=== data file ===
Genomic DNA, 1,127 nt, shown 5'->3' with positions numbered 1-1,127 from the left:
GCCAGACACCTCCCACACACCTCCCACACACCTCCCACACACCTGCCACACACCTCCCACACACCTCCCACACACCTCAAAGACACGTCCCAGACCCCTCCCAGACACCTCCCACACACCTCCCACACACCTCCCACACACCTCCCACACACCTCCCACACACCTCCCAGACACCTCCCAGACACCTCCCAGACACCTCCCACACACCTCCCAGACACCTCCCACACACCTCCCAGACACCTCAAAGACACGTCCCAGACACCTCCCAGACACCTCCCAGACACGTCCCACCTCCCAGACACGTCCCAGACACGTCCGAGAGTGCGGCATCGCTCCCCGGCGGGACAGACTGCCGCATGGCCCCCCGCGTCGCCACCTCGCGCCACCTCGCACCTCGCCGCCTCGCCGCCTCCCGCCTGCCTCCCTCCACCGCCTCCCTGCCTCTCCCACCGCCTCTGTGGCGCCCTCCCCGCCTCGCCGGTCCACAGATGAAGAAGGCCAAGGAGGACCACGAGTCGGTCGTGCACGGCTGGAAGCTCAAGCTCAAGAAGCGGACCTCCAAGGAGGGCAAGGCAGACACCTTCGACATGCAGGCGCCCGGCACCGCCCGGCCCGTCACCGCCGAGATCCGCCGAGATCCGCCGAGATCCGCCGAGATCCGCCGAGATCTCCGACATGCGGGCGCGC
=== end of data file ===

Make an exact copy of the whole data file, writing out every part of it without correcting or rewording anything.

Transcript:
Genomic DNA, 1,127 nt, shown 5'->3' with positions numbered 1-1,127 from the left:
GCCAGACACCTCCCACACACCTCCCACACACCTCCCACACACCTGCCACACACCTCCCACACACCTCCCACACACCTCAAAGACACGTCCCAGACCCCTCCCAGACACCTCCCACACACCTCCCACACACCTCCCACACACCTCCCACACACCTCCCACACACCTCCCAGACACCTCCCAGACACCTCCCAGACACCTCCCACACACCTCCCAGACACCTCCCACACACCTCCCAGACACCTCAAAGACACGTCCCAGACACCTCCCAGACACCTCCCAGACACGTCCCACCTCCCAGACACGTCCCAGACACGTCCGAGAGTGCGGCATCGCTCCCCGGCGGGACAGACTGCCGCATGGCCCCCCGCGTCGCCACCTCGCGCCACCTCGCACCTCGCCGCCTCGCCGCCTCCCGCCTGCCTCCCTCCACCGCCTCCCTGCCTCTCCCACCGCCTCTGTGGCGCCCTCCCCGCCTCGCCGGTCCACAGATGAAGAAGGCCAAGGAGGACCACGAGTCGGTCGTGCACGGCTGGAAGCTCAAGCTCAAGAAGCGGACCTCCAAGGAGGGCAAGGCAGACACCTTCGACATGCAGGCGCCCGGCACCGCCCGGCCCGTCACCGCCGAGATCCGCCGAGATCCGCCGAGATCCGCCGAGATCCGCCGAGATCTCCGACATGCGGGCGCGC